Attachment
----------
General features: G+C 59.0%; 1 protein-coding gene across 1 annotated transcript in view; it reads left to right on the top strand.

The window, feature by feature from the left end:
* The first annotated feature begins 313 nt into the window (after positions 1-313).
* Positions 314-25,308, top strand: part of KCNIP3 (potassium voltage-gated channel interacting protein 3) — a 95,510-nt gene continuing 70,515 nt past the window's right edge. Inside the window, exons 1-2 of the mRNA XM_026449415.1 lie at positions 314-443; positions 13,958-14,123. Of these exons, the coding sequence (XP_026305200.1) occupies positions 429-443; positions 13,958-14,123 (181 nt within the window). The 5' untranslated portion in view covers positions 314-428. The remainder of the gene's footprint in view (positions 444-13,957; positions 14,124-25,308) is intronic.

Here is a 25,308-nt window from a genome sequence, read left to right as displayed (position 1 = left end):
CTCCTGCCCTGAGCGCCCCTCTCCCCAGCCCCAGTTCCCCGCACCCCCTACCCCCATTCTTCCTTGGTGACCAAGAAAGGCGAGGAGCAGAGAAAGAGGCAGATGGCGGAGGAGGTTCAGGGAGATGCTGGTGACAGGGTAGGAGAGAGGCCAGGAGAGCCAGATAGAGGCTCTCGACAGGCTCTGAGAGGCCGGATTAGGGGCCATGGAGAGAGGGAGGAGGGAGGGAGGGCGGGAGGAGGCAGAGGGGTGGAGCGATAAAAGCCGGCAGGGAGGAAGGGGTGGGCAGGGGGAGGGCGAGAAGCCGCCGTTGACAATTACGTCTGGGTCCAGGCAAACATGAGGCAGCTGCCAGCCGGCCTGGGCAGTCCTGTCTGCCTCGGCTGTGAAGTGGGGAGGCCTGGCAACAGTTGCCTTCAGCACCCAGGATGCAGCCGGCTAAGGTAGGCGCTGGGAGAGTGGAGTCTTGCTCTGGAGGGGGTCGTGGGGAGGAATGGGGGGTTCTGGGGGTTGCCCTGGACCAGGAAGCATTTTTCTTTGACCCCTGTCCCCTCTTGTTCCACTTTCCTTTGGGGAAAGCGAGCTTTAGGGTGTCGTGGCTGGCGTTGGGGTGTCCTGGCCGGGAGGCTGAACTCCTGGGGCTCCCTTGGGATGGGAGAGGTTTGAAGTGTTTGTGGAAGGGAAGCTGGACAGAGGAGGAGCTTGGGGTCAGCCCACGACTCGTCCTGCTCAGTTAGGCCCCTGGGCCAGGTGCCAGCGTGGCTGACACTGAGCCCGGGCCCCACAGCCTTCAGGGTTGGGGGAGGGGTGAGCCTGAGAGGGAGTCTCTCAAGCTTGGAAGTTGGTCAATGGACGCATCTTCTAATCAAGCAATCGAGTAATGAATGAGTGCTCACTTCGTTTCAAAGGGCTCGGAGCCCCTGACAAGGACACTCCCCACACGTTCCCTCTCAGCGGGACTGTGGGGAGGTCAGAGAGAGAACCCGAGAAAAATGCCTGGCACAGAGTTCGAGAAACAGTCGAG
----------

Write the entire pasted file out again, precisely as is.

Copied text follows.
General features: G+C 59.0%; 1 protein-coding gene across 1 annotated transcript in view; it reads left to right on the top strand.

The window, feature by feature from the left end:
* The first annotated feature begins 313 nt into the window (after positions 1-313).
* Positions 314-25,308, top strand: part of KCNIP3 (potassium voltage-gated channel interacting protein 3) — a 95,510-nt gene continuing 70,515 nt past the window's right edge. Inside the window, exons 1-2 of the mRNA XM_026449415.1 lie at positions 314-443; positions 13,958-14,123. Of these exons, the coding sequence (XP_026305200.1) occupies positions 429-443; positions 13,958-14,123 (181 nt within the window). The 5' untranslated portion in view covers positions 314-428. The remainder of the gene's footprint in view (positions 444-13,957; positions 14,124-25,308) is intronic.

Here is a 25,308-nt window from a genome sequence, read left to right as displayed (position 1 = left end):
CTCCTGCCCTGAGCGCCCCTCTCCCCAGCCCCAGTTCCCCGCACCCCCTACCCCCATTCTTCCTTGGTGACCAAGAAAGGCGAGGAGCAGAGAAAGAGGCAGATGGCGGAGGAGGTTCAGGGAGATGCTGGTGACAGGGTAGGAGAGAGGCCAGGAGAGCCAGATAGAGGCTCTCGACAGGCTCTGAGAGGCCGGATTAGGGGCCATGGAGAGAGGGAGGAGGGAGGGAGGGCGGGAGGAGGCAGAGGGGTGGAGCGATAAAAGCCGGCAGGGAGGAAGGGGTGGGCAGGGGGAGGGCGAGAAGCCGCCGTTGACAATTACGTCTGGGTCCAGGCAAACATGAGGCAGCTGCCAGCCGGCCTGGGCAGTCCTGTCTGCCTCGGCTGTGAAGTGGGGAGGCCTGGCAACAGTTGCCTTCAGCACCCAGGATGCAGCCGGCTAAGGTAGGCGCTGGGAGAGTGGAGTCTTGCTCTGGAGGGGGTCGTGGGGAGGAATGGGGGGTTCTGGGGGTTGCCCTGGACCAGGAAGCATTTTTCTTTGACCCCTGTCCCCTCTTGTTCCACTTTCCTTTGGGGAAAGCGAGCTTTAGGGTGTCGTGGCTGGCGTTGGGGTGTCCTGGCCGGGAGGCTGAACTCCTGGGGCTCCCTTGGGATGGGAGAGGTTTGAAGTGTTTGTGGAAGGGAAGCTGGACAGAGGAGGAGCTTGGGGTCAGCCCACGACTCGTCCTGCTCAGTTAGGCCCCTGGGCCAGGTGCCAGCGTGGCTGACACTGAGCCCGGGCCCCACAGCCTTCAGGGTTGGGGGAGGGGTGAGCCTGAGAGGGAGTCTCTCAAGCTTGGAAGTTGGTCAATGGACGCATCTTCTAATCAAGCAATCGAGTAATGAATGAGTGCTCACTTCGTTTCAAAGGGCTCGGAGCCCCTGACAAGGACACTCCCCACACGTTCCCTCTCAGCGGGACTGTGGGGAGGTCAGAGAGAGAACCCGAGAAAAATGCCTGGCACAGAGTTCGAGAAACAGTCGAG